The athlete gave a sensational performance as he took Britain to 27 gold medals.
His victory secures second place for Team GB in the Rio 2016 medal table - a comfortable three gold medals ahead of China with one day of the competition left.
He won in just 13 minutes, 3.30 seconds. After three runners were disqualified from the race, Hagos Gebrhiwet took silver while American Bernard Lagat earned the bronze, the Associated Press reported.
Farah already won the 10,000 meters at the Rio games to go along with his two gold medals from the same events at London 2012.
The last man to win both distance races in consecutive Olympics was Finnish great Lasse Viren at the 1972 Munich and 1976 Montreal Games.
Olympic medalist Brendan Foster called for Farah to be knighted for his services to athletics.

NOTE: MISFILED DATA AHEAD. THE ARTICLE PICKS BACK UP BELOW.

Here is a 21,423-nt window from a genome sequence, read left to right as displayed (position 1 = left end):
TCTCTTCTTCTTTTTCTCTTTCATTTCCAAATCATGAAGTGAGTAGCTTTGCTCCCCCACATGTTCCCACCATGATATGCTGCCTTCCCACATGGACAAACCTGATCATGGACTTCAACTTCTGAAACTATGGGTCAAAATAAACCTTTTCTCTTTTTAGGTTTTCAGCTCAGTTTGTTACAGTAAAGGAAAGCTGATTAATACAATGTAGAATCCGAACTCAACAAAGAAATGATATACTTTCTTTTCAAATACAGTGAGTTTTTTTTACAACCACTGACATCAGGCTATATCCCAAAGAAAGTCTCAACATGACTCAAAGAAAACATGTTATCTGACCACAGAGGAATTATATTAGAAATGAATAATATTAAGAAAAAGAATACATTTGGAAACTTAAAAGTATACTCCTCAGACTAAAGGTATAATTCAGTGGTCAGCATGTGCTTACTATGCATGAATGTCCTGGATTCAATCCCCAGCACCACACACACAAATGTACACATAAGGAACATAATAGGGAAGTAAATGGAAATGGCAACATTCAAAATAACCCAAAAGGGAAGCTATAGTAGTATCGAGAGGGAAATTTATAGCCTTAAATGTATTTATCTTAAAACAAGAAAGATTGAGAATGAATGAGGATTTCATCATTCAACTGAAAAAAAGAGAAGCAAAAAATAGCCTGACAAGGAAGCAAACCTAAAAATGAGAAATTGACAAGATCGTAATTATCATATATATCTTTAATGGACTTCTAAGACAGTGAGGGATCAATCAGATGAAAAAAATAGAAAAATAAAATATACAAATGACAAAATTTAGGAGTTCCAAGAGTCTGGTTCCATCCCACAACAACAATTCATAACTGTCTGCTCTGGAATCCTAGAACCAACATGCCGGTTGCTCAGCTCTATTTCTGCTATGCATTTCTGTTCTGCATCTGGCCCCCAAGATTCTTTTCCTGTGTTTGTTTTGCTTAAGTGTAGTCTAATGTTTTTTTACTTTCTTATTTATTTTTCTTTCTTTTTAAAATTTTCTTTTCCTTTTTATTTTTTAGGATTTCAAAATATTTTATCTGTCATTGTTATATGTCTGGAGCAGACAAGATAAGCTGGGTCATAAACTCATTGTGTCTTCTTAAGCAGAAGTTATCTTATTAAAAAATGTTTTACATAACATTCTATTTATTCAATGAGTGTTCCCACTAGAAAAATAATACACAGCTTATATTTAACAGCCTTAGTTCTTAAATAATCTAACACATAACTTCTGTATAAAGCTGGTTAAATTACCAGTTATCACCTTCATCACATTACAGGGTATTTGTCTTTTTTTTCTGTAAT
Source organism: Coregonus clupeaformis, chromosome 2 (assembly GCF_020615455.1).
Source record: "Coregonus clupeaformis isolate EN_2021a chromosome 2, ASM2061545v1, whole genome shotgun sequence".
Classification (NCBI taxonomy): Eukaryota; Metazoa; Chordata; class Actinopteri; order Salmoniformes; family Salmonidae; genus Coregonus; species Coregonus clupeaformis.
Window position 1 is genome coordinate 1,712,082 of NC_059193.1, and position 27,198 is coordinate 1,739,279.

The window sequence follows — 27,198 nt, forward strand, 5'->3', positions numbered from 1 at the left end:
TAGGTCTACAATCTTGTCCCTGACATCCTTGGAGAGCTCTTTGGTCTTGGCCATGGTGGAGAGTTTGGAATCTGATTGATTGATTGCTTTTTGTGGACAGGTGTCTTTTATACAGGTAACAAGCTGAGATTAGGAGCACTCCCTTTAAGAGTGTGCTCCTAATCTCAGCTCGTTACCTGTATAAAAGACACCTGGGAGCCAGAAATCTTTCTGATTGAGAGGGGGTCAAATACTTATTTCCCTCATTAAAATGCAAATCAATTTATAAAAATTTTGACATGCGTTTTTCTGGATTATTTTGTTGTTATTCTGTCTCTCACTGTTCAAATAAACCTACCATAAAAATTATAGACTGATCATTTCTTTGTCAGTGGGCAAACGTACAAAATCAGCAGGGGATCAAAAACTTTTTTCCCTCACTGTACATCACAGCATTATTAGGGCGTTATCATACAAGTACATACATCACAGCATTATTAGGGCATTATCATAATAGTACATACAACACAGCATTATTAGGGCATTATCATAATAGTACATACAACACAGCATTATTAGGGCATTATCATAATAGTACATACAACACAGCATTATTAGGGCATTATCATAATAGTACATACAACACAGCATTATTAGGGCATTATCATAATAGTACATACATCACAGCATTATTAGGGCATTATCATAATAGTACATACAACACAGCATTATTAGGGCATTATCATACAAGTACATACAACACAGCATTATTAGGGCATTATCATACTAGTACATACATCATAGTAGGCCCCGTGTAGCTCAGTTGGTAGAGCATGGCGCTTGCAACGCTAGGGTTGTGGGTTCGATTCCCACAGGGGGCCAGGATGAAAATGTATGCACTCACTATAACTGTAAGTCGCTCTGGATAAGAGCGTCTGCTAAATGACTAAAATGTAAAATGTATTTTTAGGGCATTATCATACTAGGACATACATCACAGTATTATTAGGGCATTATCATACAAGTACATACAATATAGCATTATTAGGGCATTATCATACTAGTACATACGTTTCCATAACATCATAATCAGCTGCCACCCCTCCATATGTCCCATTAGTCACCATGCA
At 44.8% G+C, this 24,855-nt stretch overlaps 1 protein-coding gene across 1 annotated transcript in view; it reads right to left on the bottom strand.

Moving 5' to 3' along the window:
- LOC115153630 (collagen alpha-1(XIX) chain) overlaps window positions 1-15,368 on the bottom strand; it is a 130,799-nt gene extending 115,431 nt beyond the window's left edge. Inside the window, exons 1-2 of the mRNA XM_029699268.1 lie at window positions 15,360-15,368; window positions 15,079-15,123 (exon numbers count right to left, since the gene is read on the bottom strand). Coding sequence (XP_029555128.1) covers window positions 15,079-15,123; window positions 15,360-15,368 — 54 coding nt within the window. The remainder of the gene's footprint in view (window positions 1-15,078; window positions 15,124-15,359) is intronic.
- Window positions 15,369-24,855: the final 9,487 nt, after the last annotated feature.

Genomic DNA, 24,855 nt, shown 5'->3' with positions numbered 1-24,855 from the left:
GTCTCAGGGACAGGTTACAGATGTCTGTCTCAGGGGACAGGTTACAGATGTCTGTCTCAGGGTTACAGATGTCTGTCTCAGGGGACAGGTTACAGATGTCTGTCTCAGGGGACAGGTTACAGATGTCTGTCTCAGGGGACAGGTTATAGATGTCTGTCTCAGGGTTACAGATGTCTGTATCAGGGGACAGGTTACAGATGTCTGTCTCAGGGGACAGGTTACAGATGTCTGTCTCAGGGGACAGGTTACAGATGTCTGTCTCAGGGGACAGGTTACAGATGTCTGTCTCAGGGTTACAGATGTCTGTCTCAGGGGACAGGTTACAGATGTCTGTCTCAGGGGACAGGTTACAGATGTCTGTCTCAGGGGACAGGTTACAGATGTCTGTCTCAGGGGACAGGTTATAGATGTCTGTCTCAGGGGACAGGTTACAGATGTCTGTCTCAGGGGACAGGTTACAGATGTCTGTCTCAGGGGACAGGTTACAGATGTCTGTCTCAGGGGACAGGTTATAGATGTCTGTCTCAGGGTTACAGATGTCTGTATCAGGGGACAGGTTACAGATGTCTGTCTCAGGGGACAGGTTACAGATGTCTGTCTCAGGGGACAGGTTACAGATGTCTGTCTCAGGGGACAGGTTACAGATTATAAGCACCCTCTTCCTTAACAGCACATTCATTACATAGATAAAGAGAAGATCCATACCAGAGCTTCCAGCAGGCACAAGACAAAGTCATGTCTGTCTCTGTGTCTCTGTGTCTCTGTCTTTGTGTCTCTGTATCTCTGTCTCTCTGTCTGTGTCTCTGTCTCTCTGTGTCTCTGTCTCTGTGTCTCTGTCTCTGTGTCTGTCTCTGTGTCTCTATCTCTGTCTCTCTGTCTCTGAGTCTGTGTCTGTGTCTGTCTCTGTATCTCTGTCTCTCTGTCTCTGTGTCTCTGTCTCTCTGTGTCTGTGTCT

Other pundits, including Gold medal Paralympian Dan Greaves and the Archbishop of York, echoed the call, saying Farah deserved to be decorated for his extraordinary contribution to British sport.
Speaking after the event, Farah gave an inspiring message to the millions of other athletes he has become a role-model to.
“I wished for just one medal as a junior,” he told the BBC. “It has been a long journey but if you dream of something, have ambitions and are willing to work hard then you can get your dreams.
“I don’t see my kids, I will never catch that time I missed but if I can achieve something for them, that is what drives me.”
Gary Lineker also had high praise for the sporting star, writing in a post on Twitter:
It came just minutes before Team GB earned bronze in the women’s 4x400m relay, taking Britain’s medal tally to 66 - one more than the historic high of 65 achieved in London four years ago.
The final medal total, though, will stand at at least 67 - given boxer Jo Joyce is already guaranteed to emerge with a gold or silver in Sunday’s super-heavyweight final.